Best Songs – Rolling Stone

He never had A signature song is his peers and sometimes band mates Jimmy page And Eric Clapton did, but those types Jeff Beck Throughout his career chart has explored rock – and rock guitar – changes over the decades. One of rock’s most physical technicians, Beck enjoys wrestling with his instrument. But not content to stay there, he moved on to the prevailing blues-rock of the late Sixties and the harder boogie and fusion of the next decade. The settings changed, but his style remained the same: notes that cut like a switchblade, but revel in the melody of a song. Here are some of his best songs.

“Heartful Soul” (1965)

Two of 1965’s best fuzz-guitar riffs were recorded a few weeks apart, and Jeff Beck got there first, laying down his decade-defining, sitar-abbing line on the hit before Keith Richards hit his own pedal. cannot get) satisfaction.” For the single, Beck simply rewrote the verse-versus-melody—which worked for him just as it did for Kurt Cobain 26 years later. – Ph

Yardbirds, “Jeff’s Boogie” (1966)

“You should know ‘Jeff’s Boogie,'” Stevie Ray Vaughan once said. “Nobody knew it was actually the Chuck Berry song ‘Guitar Boogie.'” Beck no doubt owes Perry at least one co-writing credit for this track, but on the other hand, he revamps his version almost beyond recognition, full of blinding flows and pinging harmonics ahead of their time. – Ph

Yardbirds“Browse” (from Demolition1966)

Michelangelo Antonioni’s 1966 film has some unforgettable moments. Demolition, a scene in which David Hemmings’ character catches the Yardbirds at the club while trying to solve a murder in which his photograph was taken. A young Jimmy Page plays along while Keith Relf breaks into tears on vocals, but Beck gets frustrated with his amp and destroys his guitar. “I had a fit when Antonioni told me to break my guitar,” he said told us In 1971. “I said, ‘Wait a minute, that’s Townshend’s thing’.” He recalled watching the film for the first time: “I was totally embarrassed. I was so hard in the film, man! It’s hot under the lights, and after all, I’m ruining myself with those tight pants. – I am

Pekin’s Bolero” (1967)

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The Who’s Keith Moon on drums, future Led Zeppelin member Jon Paul Jones on bass, frequent Rolling Stones collaborator Nicky Hopkins on piano, and Beck guitars is this deceptively brief mad-genius proto-prog instrumental from the epochal supergroup. Along with Page, he masterminded his Yardbirds band and future Zeppelin. Page begins with an acoustic riff as Beck carries the melody into an electric groove, before ascending to an explosion of symphonic psychedelia and all-time classic hard-rock. – Ph

Jeff Beck Group, “I’m Not Superstitious” (1968)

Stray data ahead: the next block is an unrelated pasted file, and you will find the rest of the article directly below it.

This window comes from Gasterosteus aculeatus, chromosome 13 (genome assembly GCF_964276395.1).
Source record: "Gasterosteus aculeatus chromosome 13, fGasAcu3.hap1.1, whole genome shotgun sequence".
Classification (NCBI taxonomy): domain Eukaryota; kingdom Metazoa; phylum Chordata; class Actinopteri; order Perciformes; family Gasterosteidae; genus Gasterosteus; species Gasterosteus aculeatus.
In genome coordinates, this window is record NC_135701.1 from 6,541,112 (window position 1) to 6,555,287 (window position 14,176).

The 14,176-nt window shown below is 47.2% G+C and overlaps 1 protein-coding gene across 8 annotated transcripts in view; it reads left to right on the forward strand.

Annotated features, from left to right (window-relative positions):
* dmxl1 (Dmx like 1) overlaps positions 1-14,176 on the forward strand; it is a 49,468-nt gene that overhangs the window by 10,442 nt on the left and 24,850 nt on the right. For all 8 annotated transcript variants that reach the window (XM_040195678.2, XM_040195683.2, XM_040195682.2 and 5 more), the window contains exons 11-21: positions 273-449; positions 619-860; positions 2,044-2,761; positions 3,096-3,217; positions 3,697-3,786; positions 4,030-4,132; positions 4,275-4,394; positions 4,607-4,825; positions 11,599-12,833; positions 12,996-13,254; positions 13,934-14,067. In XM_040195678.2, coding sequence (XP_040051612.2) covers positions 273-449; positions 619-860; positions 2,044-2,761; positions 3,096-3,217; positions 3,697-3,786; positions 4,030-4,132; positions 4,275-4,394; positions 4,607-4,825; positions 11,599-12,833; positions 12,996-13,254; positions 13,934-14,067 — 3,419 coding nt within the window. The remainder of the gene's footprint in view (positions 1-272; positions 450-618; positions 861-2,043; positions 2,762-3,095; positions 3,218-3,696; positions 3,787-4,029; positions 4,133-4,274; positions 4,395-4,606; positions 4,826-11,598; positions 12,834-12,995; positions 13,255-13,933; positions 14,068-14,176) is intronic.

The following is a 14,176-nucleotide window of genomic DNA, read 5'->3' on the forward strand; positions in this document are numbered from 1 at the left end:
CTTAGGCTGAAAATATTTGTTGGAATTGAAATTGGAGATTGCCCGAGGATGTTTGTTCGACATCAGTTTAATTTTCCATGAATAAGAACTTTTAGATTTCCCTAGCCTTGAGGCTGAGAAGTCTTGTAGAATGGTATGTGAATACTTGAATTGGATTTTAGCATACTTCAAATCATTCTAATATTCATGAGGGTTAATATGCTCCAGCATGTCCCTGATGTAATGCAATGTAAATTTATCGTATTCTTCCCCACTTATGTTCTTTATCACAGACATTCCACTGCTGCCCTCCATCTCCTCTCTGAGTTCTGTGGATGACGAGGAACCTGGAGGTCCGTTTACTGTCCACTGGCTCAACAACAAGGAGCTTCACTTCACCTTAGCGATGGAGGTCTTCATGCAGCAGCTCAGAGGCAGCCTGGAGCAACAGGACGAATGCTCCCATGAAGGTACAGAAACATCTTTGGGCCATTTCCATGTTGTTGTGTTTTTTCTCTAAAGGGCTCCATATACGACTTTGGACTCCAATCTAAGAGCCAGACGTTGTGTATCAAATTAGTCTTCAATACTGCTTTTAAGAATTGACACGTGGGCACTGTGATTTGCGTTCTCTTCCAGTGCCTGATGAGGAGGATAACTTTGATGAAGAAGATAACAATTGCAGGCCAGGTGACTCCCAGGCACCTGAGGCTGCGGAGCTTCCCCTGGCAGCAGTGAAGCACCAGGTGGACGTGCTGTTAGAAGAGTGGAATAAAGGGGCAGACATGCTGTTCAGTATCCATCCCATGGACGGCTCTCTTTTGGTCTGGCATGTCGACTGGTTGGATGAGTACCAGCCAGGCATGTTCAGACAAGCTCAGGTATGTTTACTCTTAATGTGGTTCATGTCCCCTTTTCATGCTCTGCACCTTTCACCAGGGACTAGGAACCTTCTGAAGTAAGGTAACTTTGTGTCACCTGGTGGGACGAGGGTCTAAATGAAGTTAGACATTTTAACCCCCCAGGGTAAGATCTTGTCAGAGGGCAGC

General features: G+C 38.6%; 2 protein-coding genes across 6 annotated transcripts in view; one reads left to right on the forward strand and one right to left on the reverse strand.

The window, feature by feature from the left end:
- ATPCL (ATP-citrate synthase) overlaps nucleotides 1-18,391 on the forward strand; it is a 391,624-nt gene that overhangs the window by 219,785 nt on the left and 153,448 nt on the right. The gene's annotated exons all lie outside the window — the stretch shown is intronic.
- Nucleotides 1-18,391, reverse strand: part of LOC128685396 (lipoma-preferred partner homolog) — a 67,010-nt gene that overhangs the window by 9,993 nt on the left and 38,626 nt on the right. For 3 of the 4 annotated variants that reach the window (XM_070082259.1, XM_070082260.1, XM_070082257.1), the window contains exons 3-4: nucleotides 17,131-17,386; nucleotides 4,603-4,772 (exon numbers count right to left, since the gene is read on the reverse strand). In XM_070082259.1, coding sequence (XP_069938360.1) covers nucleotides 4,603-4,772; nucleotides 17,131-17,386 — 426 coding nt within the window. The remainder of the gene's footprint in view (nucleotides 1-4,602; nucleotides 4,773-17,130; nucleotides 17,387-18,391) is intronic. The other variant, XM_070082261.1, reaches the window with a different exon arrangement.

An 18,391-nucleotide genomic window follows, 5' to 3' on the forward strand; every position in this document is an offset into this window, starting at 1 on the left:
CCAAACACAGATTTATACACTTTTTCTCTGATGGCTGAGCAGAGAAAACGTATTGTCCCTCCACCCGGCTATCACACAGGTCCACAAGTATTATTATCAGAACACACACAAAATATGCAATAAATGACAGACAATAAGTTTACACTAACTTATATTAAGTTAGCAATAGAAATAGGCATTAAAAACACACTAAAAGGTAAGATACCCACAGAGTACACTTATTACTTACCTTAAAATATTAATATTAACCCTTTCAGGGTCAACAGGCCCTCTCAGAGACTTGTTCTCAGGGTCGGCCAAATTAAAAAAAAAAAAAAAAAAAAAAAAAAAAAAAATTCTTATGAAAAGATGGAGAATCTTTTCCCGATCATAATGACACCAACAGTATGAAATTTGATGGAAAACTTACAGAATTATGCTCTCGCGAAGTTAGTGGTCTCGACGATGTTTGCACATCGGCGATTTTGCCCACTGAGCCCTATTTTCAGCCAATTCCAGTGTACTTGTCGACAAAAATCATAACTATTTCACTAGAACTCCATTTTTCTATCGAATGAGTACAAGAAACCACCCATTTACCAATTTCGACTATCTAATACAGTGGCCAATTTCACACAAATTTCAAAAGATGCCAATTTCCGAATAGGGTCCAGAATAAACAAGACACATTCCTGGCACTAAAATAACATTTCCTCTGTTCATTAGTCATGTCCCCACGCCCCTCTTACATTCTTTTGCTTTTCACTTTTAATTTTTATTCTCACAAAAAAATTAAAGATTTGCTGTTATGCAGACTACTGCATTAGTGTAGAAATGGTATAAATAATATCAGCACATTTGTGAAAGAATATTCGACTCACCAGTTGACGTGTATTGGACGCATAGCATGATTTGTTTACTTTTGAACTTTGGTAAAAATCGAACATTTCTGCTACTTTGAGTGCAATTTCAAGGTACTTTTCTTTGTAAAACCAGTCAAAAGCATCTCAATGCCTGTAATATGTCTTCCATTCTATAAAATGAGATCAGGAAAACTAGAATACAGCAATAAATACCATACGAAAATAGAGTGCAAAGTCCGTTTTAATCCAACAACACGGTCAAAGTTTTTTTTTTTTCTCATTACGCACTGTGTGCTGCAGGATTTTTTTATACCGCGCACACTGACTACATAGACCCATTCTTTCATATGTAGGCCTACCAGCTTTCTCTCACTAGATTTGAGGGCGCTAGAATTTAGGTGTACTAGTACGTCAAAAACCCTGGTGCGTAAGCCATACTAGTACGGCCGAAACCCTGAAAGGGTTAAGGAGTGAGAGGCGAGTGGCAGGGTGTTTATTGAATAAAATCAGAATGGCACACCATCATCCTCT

When Led Zeppelin first debuted, some rock fans (including rock critic John Mendelsohn) found him popular. Trashed them Inside Rolling Stone), saw them as an inferior ripoff The Jeff Beck Group. These powerhouse-like takes on Willie Dixon’s blues classic, originally recorded by Howlin’ Wolf, help explain why. – Ph

Jeff Beck Group, “You Shook Me” (1968)

A year before Zeppelin got their hands on it, Jeff Beck’s group cut a messy-sounding version of Willie Dixon’s 1962 blues classic “You Shook Me,” which featured future Zeppelin bassist John Paul Jones. “I was scared because I thought they were going to be the same,” Jimmy Page said. “But I didn’t know he did it, and he didn’t know we did.” Let’s take Page at his word that his bassist didn’t mention it to him, and Jeff Beck’s take is clearly superior. – Ag

Beck, Bogart, Appis, “Superstition” (1973)

The result of a jam session with Beck and Stevie Wonder, “Superstition” was recorded before Wonder’s own version. A talking book, and it became the signature song of Beck’s short-lived trio of Carmine Appice and Tim Bogart’s vanilla fudge rhythm section. It’s still a kick to hear Wonder’s monster clavinet part instead of Beck’s guitar. – DB

“Cause We’re Done Being Lovers” (1975)

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Beck’s skills as a technician often overshadowed how emotional his playing could be, and there’s no better example in his catalog than his instrumental version of this Stevie Wonder ballad from 1975. blow blow. Kajol jabs her guitar and cries at the end. – DB

“Blue Wind” (1976)

In the mid-seventies, he worked with producer George Martin and occasional keyboardist John Hammer. Written by Hammer and added in 1976 WiredThe insanely rubbery and boisterous “Blue Wind” proved Beck could fly up and down the fretboard like the leading fusion players of the era, but with added fury and sting. – DB

Jeff Beck and Rod Stewart“Get Ready People” (1985)

Jeff Beck and Rod Stewart took two separate paths when the original Jeff Beck Group disbanded in 1969, but came back together 16 years later to cover Curtis Mayfield’s “People Get Ready” on Beck’s LP. Flash. Stewart said Rolling Stone In 2018, his voice and Beck’s guitar are a “match made in heaven,” and that’s very evident on this cover, which wound up their final studio collaboration. – Ag

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“A Day in the Life” (1998)

The The Beatles“A Day in the Life” is a masterpiece that’s hard to cover in any meaningful way. An exception came on the obscure 1998 George Martin LP in my life, Jeff Beck tackled the song without a singer, recreating the vocal melody on his guitar. It is a magnificent example of his talent, and is the culmination of his concerts for the last quarter century of his career. – Ag

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